I’m an old Magic: The Gathering player. I learned the game as a little kid during the Ice Age block in ‘95 or ‘96, started attending Friday Night Magic events somewhere in the Invasion set, and was playing competitively up until I left for college in 2006, during the Ravnica block.
From there, M:TG and I fell out of touch. I focused on school, went on to land gigs in games journalism, and eventually esports. I played some Magic with friends here and there, but never really had the time (or money) to get back into it.
When Hearthstone’s closed beta came out in 2013, my craving for a collectible card game led me into Blizzard’s waiting arms. It required less of a time commitment, less money, and was just generally more accessible than the game that so heavily inspired it.
Recently, Gwent entered public beta. Before that, there was Eternal. And The Elder Scrolls: Legends. And Duelyst. All of which are good-looking, mechanically interesting games that could make for an interesting spectator experience.
Now, in 2017, Hearthstone is one of the biggest esports in the world. It’s far and away the most popular spectator card game. Magic: The Gathering, despite its 23-year history and enormous fan base, struggles to establish itself as one of the big guys on Twitch. Sure, it gets up into the five digits’ worth of viewers when a big tournament pops up, but it’s nothing in comparison to the viewership that Hearthstone gets.
I want Magic to regain its throne as the biggest CCG in the world.
The time has never been more right for Magic: The Gathering to take over the digital card game esports space. Hearthstone is at its peak popularity, and yet no one has really risen to challenge it. Pros have been looking for something with greater depth for a while, some even going so far as to leave the game entirely for others in the same genre.
You know what game has 20+ years of proven competitive depth? Magic: The Gathering.
With a properly supported competitive scene and a strong digital platform, Magic could take over the space. Wizards of the Coast has been intermittently discussing what they’re calling “Magic Digital Next.” Hell, there’s already a bit of hype starting up around the newly confirmed Magic MMORPG. The hype is there, the fans are waiting.
Why Magic, in particular?
There’s no game quite like Magic: The Gathering.
The first collectible card game, Magic has gained and retained popularity since it was first published in 1993. Wizards of the Coast has developed and expanded on its mechanics year over year, making the already brilliant design of Richard Garfield even better (though not without hiccups) as time has gone on. Put simply, it’s still the most well-regarded CCG on the market.
With almost 25 years of history under its belt, Magic has a proven track record. Both players and WotC have sustained and evolved the game to a point where it can truly be considered one of the finest competitive games in history.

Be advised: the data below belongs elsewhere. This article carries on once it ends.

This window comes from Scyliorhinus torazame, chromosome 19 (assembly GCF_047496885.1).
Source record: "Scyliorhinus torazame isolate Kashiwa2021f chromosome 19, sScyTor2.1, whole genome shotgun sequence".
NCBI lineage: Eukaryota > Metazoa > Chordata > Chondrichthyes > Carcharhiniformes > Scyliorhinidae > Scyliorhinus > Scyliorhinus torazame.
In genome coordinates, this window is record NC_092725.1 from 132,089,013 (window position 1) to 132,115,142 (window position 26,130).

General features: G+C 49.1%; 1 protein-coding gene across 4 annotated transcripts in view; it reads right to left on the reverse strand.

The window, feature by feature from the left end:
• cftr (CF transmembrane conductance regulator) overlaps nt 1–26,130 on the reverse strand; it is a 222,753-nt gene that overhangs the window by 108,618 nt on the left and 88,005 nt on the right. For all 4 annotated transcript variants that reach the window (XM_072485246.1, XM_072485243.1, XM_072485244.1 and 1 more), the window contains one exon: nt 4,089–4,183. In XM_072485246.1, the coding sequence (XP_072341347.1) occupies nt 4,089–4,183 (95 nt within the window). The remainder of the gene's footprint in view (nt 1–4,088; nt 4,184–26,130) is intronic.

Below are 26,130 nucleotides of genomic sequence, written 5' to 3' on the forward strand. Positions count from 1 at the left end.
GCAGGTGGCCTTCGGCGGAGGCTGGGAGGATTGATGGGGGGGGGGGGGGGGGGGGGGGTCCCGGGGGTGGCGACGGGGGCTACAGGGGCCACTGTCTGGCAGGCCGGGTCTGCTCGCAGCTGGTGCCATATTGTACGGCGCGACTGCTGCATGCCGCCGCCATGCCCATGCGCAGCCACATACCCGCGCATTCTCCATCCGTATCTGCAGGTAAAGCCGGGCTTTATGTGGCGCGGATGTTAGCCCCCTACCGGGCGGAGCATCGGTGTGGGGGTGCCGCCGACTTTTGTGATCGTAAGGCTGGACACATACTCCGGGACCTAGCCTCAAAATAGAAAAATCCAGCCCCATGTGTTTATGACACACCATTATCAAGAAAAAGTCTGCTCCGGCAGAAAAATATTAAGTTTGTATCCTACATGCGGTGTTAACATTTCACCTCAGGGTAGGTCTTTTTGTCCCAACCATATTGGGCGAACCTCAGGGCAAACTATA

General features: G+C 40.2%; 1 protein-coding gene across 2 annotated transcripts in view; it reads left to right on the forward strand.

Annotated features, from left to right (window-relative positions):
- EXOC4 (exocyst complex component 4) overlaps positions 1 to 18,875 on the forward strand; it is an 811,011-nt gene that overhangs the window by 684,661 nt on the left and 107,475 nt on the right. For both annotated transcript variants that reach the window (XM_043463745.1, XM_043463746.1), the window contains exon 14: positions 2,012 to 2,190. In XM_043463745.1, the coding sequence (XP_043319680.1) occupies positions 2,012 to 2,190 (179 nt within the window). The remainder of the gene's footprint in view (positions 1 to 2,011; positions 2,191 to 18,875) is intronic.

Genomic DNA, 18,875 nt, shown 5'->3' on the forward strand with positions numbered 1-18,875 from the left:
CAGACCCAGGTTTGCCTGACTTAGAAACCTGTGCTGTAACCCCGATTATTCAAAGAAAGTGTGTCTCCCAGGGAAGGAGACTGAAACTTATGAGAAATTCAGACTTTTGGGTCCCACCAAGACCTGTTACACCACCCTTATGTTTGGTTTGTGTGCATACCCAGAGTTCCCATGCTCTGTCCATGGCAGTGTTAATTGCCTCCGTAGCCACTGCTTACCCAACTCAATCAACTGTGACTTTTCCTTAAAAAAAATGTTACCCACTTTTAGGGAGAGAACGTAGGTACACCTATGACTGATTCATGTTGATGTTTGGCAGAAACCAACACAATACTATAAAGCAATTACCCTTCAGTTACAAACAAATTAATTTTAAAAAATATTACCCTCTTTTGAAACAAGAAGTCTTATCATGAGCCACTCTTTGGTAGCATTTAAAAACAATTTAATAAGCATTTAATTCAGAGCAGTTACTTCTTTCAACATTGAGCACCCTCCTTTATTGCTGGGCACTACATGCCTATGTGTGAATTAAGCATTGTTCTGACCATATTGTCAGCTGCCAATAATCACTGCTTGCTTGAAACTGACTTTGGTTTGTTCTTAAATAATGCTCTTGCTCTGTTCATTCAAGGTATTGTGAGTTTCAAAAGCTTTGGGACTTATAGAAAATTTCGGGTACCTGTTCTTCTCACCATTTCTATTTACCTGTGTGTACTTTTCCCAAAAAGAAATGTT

What’s more, it has already solved a lot of the problems that Hearthstone has been struggling with in recent times. It’s got a multitude of era-based formats, a strong sealed scene, and a draft mode that puts Blizzard’s offering to shame.
And yet, Magic’s competitive scene has always thrived just under the surface of big-time spectator games. It’s got a massive player base, but due to its complicated nature and difficulties surrounding the spectator experience, it’s been sadly left out of the esports conversation while Hearthstone and its ilk thrive.
How do we fix it?
The “easiest” answer to fixing Magic’s spectator issues is to fix Magic: The Gathering Online. Yes, yes, everyone has been complaining about the game since its release in 2002, demanding higher production value and easier-to-use UI elements.
Hearthstone crushes the UI side of things. Blizzard’s perpetually impeccable design aesthetics have made for a card game that’s incredibly easy to watch.
Of course, Magic has always been primarily a physical game. As such, the real challenge of getting it to the highest tiers of spectator games is to ensure that anyone watching a live physical game will gain an understanding of the game.
For someone like me who has been out of Magic for a while and would love to watch a Pro Tour match from time to time, that means ensuring that I know what every card from more recent sets does to really understand the game.
“But Taylor,” you may proclaim. “Perhaps you should git gud and learn everything before watching a serious Magic: The Gathering competition.”
I say to you, random reader that I’ve just made up, that is a very viewer-unfriendly mentality. To gain an audience worthy of the first page of Twitch, you’re going to have to give up some of your elitist attitude and bring the plebs into the fold.
The answer isn’t simple. With the complexity of cards and mechanics in M:TG, it’s hard for broadcasters of the physical game to keep viewers up to date with the cards being played. In a digital space, as proven by Hearthstone’s card previews, it’s much easier to show what cards are as they’re being played.
The future of Magic as an esport, just as with any esport, is contingent on how easy it is to watch.
Of course, none of this is exactly easy. Building a service that can recreate the enormously complicated game of Magic: The Gathering in a presentable, enjoyable to watch manner takes a huge amount of time and effort.
But if Wizards of the Coast manages to pull it off, expect Magic to take the CCG esports space by storm, just like how it’s dominated the physical space for so long. Its massive player base is poised and ready to make the jump to digital, we just need a reason.
I’ll be waiting.
Follow Taylor Cocke on Twitter @taylorcocke.